Created by Sir Peter Wright, this famous Tchaikovsky ballet is performed by the excellent Birmingham Royal Ballet (BRB). On the opening night, many of the main roles were danced by the same principals as in last year's stunning performance. That includes Karla Doorbar as young Clara, whose taken on a magical adventure, Momoko Hirata as the Sugar Plum Fairy, Cesar Morales as The Prince and Celine Gittens as the Rose Fairy.
That goes part-way towards why it feels and looks so slick and is a well-tuned machine.
Opening with a grand family Christmas gathering, this production quickly wraps you in a blanket of sentimentality with character-led storylines danced out around the huge decorated tree. There's the naughty little brother, the endearing grandparents, the contented parents and a burgeoning romance between Clara and her young man.
The entertainment by visiting magician Drosselmeyer starts to bring a darker element to the plot, but the tempo really speeds up on the stroke of midnight. That's when Clara sneaks downstairs and is transported away from her Victorian home by the magic of Drosselmeyer to another world where huge rats fight toy soldiers, Arabian dancers entertain and the Sugar Plum Fairy dances with her prince charming.
There's action galore and spectacular scenery changes as Clara is miniaturised under the Christmas tree and must battle with help from the Nutcracker and toy soldiers against the Rat King, whose dramatic entrance from a fireplace is always a guaranteed crowd-pleaser. I must say, Valentin Olovyannikov makes dancing in a heavy rat suit look unbelievably easy.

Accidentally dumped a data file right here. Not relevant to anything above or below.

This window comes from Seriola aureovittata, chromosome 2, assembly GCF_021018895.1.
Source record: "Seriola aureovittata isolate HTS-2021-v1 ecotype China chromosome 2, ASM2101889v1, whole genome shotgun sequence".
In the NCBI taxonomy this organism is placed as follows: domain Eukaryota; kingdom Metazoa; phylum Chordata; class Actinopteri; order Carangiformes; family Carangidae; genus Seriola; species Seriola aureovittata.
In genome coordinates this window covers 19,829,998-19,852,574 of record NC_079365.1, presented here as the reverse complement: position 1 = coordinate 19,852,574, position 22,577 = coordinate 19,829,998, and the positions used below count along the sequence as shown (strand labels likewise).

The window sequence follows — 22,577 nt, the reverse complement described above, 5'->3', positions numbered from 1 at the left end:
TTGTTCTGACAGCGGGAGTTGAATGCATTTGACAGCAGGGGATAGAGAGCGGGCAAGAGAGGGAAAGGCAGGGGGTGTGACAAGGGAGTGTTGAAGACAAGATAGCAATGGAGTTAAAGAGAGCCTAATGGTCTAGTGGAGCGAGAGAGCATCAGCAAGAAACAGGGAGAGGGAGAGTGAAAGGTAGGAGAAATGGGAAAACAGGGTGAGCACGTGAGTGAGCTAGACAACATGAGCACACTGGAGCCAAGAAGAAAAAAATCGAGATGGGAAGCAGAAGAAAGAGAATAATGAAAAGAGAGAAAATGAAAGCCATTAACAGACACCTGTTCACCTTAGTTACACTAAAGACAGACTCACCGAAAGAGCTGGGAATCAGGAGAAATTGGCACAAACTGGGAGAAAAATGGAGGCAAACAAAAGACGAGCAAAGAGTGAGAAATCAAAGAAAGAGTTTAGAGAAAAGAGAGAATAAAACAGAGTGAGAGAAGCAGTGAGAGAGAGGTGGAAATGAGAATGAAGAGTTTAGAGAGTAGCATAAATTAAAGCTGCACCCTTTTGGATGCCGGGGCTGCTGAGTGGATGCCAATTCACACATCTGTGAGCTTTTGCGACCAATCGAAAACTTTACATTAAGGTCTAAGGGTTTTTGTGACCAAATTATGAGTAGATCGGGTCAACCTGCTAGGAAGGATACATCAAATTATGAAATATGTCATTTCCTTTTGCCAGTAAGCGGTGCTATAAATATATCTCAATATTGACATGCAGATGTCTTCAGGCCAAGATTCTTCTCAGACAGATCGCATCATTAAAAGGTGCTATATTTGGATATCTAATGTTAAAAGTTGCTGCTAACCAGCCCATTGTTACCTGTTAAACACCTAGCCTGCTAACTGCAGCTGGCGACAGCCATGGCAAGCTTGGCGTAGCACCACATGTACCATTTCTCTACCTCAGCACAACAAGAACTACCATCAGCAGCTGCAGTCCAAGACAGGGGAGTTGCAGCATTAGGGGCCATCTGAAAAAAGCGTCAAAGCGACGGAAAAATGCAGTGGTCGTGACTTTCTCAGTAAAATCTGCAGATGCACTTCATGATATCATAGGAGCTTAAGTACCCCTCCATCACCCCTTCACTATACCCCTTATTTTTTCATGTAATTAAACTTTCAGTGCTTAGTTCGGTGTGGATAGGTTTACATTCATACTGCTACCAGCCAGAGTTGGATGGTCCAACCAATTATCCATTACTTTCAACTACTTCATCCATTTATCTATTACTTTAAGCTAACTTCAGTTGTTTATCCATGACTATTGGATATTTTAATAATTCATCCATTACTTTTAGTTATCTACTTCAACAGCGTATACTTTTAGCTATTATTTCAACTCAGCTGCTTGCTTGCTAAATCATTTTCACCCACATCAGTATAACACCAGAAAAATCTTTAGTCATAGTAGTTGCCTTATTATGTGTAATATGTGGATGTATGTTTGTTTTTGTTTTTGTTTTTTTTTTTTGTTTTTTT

Clara's journey takes her to meet the Snow Fairy (an exquisite Samara Downs) and her attendants for a truly mesmerising dance sequence that leaves the stage looking like one giant glittering snowglobe.
With such a feast for the eyes in Act One, you'd be forgiven for thinking that the most spectacular scenes had past, but following the interval, Clara appears on a huge flying goose before meeting an array of characters from countries around the world.
Act Two gives the technical dance a chance to shine in the spotlight but in a fun way. There's quirky native dances from Spain, Arabia, China and Russia, accompanied by Tchaikovsky's instantly recognisable music, such as the Dance of the Mirlitons.
The Waltz of the Flowers follows and is one of the highlights of the show with an extraordinary Celine Gittens performing as The Rose Fairy alongside her consorts. It's an exquisite, memorable stand-out scene featuring glorious music and stunning, dreamy choreography.
Dazzling even brighter is the big dance finale between Momoko Hirata's Sugar Plum Fairy and Cesar Morales's Prince. Both of them show exceptional skill and technical ability.
Momoko Hirata and Cesar Morales as the Sugar Plum Fairy and Prince
Hirata's shimmering sugary pink tutu is the stuff of little girls' dreams and is just one of a multitude of lavish costumes featured in this production, which add to its opulence and dream-like quality.
The Nutcracker will appeal to all ages and is also a perfect introduction to ballet if you want to take a child for the first time. It's got adventure, romance, a sentimental Christmas family gathering and snow-filled scenes that take your breath away.
Birmingham Royal Ballet's The Nutcracker is a magical show that always enchants. It's the essence of Christmas and totally unmissable.